Monitoring Boost Levels:
The best way to determine if you are hitting target boost is to watch the TD Boost Error parameter. This parameter is your target boost (including altitude and temperature compensations) minus your actual boost (negative values mean you are over the target by the amount while positive values mean you are under). The monitored value will bounce around, but ideally you want this value to average between -1.0 to 1.0 at wide open throttle (WOT). Keep in mind however that due to turbo size and efficiency the amount of boost pressure will gradually decerase as you approach redline. Overboosting has been reduced from the stock tune, but may still occur to some extent during abrupt throttle transitions and shifts. Throttle closure and overboost fuel cut measures are in place IF boost starts approaching safe limits.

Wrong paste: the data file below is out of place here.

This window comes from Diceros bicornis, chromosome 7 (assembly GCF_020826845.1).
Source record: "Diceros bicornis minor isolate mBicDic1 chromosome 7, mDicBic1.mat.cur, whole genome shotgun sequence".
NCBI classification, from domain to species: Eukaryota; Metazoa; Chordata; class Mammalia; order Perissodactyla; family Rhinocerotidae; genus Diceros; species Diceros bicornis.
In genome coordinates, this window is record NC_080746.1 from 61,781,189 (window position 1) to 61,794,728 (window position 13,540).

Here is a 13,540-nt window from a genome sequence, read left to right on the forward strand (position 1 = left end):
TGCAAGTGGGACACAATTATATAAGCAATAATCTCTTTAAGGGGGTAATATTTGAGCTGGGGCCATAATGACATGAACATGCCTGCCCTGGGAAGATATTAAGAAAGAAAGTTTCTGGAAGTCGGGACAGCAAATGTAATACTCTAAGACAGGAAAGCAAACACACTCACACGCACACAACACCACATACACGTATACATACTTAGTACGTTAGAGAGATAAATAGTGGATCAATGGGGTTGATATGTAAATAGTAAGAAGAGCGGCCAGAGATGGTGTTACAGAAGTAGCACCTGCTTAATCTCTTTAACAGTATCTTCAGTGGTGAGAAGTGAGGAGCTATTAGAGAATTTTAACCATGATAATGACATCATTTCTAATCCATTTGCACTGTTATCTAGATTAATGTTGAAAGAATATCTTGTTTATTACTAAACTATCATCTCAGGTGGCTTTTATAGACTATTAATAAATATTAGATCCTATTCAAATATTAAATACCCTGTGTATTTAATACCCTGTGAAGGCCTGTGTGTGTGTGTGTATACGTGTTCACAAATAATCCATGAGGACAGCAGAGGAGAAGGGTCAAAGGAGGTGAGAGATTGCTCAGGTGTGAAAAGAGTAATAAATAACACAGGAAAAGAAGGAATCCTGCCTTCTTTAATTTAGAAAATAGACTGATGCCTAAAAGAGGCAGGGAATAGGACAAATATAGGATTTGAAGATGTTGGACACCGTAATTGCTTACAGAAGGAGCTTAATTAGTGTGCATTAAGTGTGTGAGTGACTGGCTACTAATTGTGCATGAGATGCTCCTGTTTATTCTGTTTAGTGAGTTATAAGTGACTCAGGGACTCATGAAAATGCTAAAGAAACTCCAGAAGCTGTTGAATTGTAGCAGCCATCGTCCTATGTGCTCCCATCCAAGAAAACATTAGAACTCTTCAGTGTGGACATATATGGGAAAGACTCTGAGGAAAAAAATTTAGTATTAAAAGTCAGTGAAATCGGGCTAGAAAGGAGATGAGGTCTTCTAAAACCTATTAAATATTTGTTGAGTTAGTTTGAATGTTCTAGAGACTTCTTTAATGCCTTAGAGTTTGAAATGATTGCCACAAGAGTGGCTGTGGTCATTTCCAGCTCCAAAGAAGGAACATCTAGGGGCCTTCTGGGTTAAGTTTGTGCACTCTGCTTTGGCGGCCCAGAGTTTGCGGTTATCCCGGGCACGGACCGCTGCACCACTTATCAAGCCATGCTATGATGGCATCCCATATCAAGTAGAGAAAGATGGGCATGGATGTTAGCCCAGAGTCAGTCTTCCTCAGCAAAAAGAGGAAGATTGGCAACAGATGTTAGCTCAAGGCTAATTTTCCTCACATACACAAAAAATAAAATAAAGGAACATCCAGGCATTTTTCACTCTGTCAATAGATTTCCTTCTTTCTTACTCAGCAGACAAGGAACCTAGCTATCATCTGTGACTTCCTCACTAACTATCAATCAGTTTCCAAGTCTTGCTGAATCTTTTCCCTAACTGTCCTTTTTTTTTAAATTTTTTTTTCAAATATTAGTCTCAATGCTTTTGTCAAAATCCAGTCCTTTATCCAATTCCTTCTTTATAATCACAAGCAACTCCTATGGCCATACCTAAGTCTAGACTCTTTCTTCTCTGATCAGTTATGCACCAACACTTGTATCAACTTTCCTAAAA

A quick note for those of you that live at higher altitudes: it is common for turbocharged cars at higher altitudes to run less boost pressure due to lower air pressure and air density. Your turbocharger has to work harder to compress a less dense air mass compared to the same turbocharger at sea level. This must be factored in when determining if your turbocharger is running the proper amount of boost pressure and not being pushed beyond its efficiency range.
There are barometric compensations within the factory ECU that adjust boost targets as you climb in altitude in an effort to keep the turbocharger in its optimal range. The COBB performance maps have tuned these compensations and therefore, it is perfectly normal for boost target to be change as barometric pressure changes.